Thursday, May 15, 2014

"True North"

I’ve said it here before. Now I say it again—I’m a book buyer. I see a book I want and the next thing I do without much thinking about it is hop in the car and head for the bookstore, or, likely as not, I don’t even head for the car but the computer.  Why not let them bring it to me?
                The budget demands that I taper off. Plus, I can walk to two libraries. Use your head, Trilla.
And, I’m getting better.
                Sometimes, though, I don’t have an option. That’s my book adventure of the week—well really the last couple of weeks.
                The Heights is a wonderful older neighborhood in Houston. It’s wonderful not only because of the carefully tended older homes, the fascinating shops, and—no surprise—the great restaurants. It’s the folks who live there. They love their neighborhood and do lots of things to make it a great place to visit as well as to live.
                I’m a Heights booster, you can tell, but not a resident. I don’t live too far away, and when I’m travelling around town, if there is a route through the Heights I take it. I know I’m likely to find a good surprise.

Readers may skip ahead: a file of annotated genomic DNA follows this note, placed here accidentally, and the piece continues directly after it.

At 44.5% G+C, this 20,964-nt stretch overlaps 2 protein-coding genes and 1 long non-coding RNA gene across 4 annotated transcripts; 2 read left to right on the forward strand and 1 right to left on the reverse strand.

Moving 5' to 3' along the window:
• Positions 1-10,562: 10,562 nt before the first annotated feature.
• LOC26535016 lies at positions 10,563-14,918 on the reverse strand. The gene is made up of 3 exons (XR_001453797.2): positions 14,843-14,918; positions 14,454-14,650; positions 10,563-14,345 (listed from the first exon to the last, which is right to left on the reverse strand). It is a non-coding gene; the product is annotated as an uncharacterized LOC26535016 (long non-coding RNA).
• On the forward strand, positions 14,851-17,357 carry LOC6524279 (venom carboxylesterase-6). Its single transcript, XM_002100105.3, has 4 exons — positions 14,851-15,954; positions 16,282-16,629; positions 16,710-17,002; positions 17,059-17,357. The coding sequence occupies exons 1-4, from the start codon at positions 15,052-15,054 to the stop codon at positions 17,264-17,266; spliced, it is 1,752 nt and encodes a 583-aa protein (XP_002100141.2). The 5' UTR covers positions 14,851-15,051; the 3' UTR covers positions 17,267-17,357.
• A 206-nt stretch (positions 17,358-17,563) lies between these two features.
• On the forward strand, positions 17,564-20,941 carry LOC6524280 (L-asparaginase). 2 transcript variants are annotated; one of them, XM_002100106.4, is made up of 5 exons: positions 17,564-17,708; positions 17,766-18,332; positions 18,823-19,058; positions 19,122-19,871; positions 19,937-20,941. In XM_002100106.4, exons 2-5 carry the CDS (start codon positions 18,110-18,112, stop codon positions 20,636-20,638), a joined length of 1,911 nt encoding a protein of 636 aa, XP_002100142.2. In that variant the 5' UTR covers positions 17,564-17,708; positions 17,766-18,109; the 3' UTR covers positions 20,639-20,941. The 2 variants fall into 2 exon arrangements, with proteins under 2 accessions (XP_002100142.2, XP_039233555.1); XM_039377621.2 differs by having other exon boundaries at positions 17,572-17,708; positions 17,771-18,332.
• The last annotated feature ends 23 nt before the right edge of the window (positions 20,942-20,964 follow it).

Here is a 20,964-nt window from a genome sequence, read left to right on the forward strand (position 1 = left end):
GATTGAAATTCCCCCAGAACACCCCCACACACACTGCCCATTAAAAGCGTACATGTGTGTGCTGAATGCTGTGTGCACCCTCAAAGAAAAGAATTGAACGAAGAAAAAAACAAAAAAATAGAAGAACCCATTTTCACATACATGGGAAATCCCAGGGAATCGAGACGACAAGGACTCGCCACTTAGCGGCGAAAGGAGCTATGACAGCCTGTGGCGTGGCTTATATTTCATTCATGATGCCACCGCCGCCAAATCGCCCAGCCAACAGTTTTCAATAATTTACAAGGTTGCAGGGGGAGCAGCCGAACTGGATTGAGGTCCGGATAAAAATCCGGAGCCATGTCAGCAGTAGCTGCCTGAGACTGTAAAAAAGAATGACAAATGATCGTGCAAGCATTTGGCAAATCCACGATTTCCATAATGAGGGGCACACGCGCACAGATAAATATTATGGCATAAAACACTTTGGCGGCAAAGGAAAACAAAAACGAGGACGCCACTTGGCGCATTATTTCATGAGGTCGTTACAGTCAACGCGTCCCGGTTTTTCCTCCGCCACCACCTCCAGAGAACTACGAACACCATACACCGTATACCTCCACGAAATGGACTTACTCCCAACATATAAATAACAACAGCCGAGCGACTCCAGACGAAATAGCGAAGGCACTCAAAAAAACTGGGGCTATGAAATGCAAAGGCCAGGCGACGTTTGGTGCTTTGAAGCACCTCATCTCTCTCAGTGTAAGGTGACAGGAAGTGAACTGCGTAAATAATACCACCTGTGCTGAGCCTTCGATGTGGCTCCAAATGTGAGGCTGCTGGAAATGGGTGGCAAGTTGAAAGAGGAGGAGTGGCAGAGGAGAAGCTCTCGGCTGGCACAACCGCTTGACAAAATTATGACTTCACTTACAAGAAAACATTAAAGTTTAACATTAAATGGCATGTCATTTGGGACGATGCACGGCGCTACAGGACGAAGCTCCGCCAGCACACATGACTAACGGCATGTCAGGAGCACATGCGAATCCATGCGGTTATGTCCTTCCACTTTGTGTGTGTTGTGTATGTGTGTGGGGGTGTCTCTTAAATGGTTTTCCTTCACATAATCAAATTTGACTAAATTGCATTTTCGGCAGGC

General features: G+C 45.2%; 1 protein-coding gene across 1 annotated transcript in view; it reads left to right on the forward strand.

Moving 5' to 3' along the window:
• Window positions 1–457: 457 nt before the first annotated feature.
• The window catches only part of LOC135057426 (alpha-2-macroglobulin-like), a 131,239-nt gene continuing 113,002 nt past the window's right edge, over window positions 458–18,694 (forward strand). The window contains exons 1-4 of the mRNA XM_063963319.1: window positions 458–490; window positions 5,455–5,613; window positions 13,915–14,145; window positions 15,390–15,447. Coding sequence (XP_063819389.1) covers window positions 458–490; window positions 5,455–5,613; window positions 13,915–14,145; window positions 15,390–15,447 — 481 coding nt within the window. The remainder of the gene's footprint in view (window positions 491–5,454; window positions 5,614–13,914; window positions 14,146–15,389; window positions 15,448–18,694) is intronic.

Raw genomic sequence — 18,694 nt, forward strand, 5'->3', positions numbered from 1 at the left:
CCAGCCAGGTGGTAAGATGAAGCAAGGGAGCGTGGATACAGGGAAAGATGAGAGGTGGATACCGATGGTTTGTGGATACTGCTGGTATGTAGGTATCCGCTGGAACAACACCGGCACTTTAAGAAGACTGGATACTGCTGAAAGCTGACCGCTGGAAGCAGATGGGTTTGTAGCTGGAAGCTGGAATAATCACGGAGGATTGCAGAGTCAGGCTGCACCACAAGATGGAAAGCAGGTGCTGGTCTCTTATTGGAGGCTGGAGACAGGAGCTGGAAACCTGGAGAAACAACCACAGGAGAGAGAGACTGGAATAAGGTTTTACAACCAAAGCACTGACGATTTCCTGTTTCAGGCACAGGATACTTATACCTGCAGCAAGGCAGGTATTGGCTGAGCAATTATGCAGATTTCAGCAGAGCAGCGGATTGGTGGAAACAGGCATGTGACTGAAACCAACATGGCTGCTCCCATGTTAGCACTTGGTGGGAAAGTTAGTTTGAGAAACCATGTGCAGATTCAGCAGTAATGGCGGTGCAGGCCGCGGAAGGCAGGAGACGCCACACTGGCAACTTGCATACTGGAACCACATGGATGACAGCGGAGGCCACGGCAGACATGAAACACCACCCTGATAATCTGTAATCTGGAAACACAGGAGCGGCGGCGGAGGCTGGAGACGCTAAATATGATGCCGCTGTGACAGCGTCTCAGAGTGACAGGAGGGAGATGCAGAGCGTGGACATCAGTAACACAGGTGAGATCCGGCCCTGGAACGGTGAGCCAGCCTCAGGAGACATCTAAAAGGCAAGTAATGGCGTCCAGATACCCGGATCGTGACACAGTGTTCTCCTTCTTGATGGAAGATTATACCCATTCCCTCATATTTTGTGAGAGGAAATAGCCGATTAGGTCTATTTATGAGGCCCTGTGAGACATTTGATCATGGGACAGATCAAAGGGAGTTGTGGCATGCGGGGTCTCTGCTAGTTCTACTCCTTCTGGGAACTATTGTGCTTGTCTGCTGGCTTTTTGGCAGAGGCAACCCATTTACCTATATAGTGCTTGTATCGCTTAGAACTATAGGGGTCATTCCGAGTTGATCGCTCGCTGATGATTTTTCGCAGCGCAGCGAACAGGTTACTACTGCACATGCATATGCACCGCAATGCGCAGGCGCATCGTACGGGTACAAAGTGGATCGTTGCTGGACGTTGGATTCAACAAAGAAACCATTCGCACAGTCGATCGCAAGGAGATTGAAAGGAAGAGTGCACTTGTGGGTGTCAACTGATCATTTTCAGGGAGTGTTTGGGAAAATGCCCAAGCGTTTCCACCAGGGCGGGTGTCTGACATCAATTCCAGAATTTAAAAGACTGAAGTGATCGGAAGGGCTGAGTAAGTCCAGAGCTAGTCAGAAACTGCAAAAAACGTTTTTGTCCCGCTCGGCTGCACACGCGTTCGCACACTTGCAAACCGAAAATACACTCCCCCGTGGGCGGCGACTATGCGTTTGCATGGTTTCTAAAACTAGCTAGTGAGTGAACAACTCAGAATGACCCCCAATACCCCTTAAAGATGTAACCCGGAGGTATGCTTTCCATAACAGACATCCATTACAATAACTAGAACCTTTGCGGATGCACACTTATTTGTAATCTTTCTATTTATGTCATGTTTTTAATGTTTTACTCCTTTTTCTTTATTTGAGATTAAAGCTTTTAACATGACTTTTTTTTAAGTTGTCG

A couple of weeks ago, I certainly did. Right up the center of the neighborhood, runs shady Heights Boulevard, with, as you might expect, a well-used running trail right through the center of the esplanade. This day was different, an almost two-mile of the trail was marked with intriguing and large installations. What a great place for an outing with my teen grandson. But he’d want to know more than “aren’t these neat?’ Off to the computer. Here’s a sample of what I found:
A fine book

Dog in the book

Dog on the ground

The owner of one of those fascinating shops, Redbud Gallery, had spearheaded the efforts of many  artists, organizations, and the City of Houston to make "True North" Heights Boulevard Sculpture Project happen.
 Plus, Gus Kopiva, that visionary Redbud owner did more. He put together a book with photographs of the artworks and the artists. Imagine taking the tour with that in our hands. Of course I ordered it.
Then I began to fret. This is a print-to-order book. The publisher (bookemon) warned me that delivery took a few extra days. The outing was long set for yesterday. Would it make it? You know it did. Did we enjoy? Grandparents and grandson alike! Is this one book I’m glad I ordered? You betcha!


(A version of this post appears at

1 comment:

Linda Hicks said...

If I lived in Houston, I would walk The Heights with you. Lucky grandson.